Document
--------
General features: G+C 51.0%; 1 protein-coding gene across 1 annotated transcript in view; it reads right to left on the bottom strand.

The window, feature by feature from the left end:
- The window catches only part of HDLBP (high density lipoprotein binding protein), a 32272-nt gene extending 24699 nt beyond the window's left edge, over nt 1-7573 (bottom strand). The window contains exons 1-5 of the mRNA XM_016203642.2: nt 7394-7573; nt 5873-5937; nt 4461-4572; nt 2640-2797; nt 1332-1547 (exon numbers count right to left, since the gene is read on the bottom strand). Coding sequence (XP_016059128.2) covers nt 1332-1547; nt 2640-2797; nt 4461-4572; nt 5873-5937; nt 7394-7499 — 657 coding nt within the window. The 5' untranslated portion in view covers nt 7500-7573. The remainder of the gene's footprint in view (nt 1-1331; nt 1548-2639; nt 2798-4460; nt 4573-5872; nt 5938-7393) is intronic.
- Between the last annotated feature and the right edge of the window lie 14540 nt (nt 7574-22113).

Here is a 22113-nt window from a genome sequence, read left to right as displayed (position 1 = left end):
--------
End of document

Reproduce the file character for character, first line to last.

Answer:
General features: G+C 51.0%; 1 protein-coding gene across 1 annotated transcript in view; it reads right to left on the bottom strand.

The window, feature by feature from the left end:
- The window catches only part of HDLBP (high density lipoprotein binding protein), a 32272-nt gene extending 24699 nt beyond the window's left edge, over nt 1-7573 (bottom strand). The window contains exons 1-5 of the mRNA XM_016203642.2: nt 7394-7573; nt 5873-5937; nt 4461-4572; nt 2640-2797; nt 1332-1547 (exon numbers count right to left, since the gene is read on the bottom strand). Coding sequence (XP_016059128.2) covers nt 1332-1547; nt 2640-2797; nt 4461-4572; nt 5873-5937; nt 7394-7499 — 657 coding nt within the window. The 5' untranslated portion in view covers nt 7500-7573. The remainder of the gene's footprint in view (nt 1-1331; nt 1548-2639; nt 2798-4460; nt 4573-5872; nt 5938-7393) is intronic.
- Between the last annotated feature and the right edge of the window lie 14540 nt (nt 7574-22113).

Here is a 22113-nt window from a genome sequence, read left to right as displayed (position 1 = left end):